At the end of last week I found a great deal on boxes of wine grapes. There were two kinds, Concord and a yellow grape that another shopper told me were called Niagara. I tasted one of the Niagara grapes, and as I did, the memory of being a kid eating grapes in my grandparents’ backyard suddenly flooded over me. These were the grapes they grew, something that I had entirely forgotten about. They were so good!
The grapes were super cheap because they were so ripe – the Concord grapes had some clusters that had mold on them and since I wasn’t interested in having to pick through them, I decided to get 2 boxes of Niagaras instead (they looked very ripe but in basically good shape). The price was $7.50 for two boxes, and each box had about 18 pounds in it, so .21 lb.
They made for great eating and we enjoyed the grapes for our picnic right after our shopping, but we decided to reserve some of them to make some homemade grape juice, something we’ve never tried. When I got home I learned from reading online that it takes about 20 lb of grapes to make 7 quarts of juice – if I’d had any idea of that when buying the grapes, I would have bought a lot more. We used about a third of a box, about 6 lb. of grapes, which made enough to fill a 64 oz jar plus a couple of cups more, about ten cups in all. So my estimate on cost is that it was $1.25 for ten cups; when I get it on sale, I pay $3 for 8 cups. That means that making my own grape juice cost me less than 1/3 of the price I can get it on sale.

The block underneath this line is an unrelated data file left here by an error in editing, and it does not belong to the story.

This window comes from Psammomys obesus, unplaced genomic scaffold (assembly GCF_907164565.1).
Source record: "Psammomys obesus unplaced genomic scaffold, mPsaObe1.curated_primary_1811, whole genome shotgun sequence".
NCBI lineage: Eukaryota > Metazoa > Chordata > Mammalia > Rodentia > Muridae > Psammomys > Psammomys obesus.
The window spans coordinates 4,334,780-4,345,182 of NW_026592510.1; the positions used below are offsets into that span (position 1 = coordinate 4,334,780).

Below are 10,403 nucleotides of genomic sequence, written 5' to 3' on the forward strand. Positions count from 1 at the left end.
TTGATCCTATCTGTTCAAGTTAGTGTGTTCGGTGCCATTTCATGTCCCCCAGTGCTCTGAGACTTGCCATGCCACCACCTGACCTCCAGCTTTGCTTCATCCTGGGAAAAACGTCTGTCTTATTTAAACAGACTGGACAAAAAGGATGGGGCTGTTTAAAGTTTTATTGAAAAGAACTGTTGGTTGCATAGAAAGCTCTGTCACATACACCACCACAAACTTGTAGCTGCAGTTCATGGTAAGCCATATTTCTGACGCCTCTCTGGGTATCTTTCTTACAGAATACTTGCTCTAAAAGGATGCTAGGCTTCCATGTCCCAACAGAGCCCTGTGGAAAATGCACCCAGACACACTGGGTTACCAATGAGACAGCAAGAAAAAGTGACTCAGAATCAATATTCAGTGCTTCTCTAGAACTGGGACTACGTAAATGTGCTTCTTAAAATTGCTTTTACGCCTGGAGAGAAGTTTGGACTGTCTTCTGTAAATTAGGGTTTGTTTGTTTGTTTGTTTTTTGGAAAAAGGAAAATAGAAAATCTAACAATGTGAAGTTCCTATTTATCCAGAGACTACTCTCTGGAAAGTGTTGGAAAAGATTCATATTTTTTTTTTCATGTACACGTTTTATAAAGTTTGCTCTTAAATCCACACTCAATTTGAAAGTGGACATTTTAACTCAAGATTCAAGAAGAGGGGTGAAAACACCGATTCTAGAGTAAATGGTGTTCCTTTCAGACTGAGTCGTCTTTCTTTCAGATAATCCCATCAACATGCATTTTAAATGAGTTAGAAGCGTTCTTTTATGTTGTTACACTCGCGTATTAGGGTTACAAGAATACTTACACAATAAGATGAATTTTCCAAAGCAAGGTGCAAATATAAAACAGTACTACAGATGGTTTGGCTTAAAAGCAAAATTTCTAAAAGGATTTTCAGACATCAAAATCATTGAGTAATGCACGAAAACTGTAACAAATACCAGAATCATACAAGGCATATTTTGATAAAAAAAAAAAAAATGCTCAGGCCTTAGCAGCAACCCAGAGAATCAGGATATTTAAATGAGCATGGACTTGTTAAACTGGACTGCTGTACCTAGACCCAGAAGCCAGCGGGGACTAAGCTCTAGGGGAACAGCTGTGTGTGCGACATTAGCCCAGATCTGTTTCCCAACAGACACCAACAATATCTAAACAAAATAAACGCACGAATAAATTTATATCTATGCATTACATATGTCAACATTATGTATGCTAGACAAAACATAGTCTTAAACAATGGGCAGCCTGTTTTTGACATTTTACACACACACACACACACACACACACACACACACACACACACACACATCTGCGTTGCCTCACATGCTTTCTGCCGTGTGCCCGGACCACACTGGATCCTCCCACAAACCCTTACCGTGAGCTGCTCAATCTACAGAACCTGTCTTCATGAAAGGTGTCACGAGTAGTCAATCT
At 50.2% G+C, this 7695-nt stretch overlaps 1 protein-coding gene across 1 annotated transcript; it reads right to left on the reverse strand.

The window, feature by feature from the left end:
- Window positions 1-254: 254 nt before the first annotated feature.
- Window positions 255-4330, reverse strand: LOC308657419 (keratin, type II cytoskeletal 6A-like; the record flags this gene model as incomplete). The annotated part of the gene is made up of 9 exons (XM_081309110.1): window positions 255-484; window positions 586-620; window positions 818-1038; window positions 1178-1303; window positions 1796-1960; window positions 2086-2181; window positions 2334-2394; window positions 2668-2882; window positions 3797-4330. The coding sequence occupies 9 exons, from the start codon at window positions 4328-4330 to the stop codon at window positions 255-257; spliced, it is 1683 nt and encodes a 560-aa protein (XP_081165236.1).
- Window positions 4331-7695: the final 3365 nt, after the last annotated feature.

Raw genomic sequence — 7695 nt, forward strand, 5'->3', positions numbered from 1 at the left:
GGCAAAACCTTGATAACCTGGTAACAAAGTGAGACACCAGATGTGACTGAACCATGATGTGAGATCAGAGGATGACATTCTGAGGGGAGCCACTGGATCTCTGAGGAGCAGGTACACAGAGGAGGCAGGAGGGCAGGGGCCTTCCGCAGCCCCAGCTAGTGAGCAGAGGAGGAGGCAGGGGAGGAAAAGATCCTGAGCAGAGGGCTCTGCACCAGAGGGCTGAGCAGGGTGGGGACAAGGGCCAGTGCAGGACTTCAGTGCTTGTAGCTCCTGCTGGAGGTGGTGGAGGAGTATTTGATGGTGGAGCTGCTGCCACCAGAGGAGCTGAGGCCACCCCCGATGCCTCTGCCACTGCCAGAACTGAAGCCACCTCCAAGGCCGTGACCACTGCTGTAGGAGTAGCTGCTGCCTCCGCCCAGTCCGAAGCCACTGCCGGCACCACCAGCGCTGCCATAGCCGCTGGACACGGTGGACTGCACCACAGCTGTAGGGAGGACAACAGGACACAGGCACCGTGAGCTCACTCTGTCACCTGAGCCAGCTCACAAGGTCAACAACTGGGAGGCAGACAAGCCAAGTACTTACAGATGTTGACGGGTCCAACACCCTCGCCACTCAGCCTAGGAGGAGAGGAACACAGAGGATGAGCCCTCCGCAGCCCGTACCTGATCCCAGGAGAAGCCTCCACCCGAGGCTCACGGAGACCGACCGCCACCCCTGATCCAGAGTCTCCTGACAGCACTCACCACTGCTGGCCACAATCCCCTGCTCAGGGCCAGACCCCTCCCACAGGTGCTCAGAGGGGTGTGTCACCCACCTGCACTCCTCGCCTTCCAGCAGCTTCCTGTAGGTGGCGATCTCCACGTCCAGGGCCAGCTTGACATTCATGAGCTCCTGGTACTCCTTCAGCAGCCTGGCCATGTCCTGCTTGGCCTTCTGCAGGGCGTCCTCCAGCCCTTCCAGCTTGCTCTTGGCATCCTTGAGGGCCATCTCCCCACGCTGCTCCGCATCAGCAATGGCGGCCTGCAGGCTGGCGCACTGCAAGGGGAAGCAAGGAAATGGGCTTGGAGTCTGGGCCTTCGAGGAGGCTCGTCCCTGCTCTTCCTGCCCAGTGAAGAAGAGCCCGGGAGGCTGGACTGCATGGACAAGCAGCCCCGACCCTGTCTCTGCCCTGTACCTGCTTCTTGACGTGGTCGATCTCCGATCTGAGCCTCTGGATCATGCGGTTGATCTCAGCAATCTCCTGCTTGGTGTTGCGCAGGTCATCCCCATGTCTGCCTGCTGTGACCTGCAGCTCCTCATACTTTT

Here’s how you make grape juice – this is soooo simple! First you wash the grapes, then blend them slightly in a food processor or blender to break open the skin (yes, this means with the seeds and skins, but make sure all the stems are off, because it will make the juice bitter). Put all of them in a pot with enough water to cover them, and cover the pot. Then heat it until boiling. When it reaches boiling, turn it down to medium low and let it simmer for about fifteen minutes. Then line a strainer with cheesecloth or muslin, and set it on top of a cleanpot where the juice can drain in. Pour the grape mix through the strainer, and bottle the strained juice. If you make a large amount, you can can fruit juice by water bathing it.
This didn’t look or taste like the grape juice in the store; it was much better! It was so amazingly good! Everyone loved it and we all are sorry we won’t have any more. When I encountered the sale, I didn’t want to buy lots of grapes (not that 36 lb is a small amount) that needed to be dealt with immediately, since I didn’t know how much time would be involved and was concerned that it would be a big project that would compromise the commitment I’ve made to myself to be ready for Shabbos by Friday afternoon. (I already had a lot of unpacking for Thursday afternoon to do from my monthly shopping which was putting me on a tight schedule.) Now that I know what’s involved, I won’t hesitate to buy up a bunch more if an incredible sale comes my way again!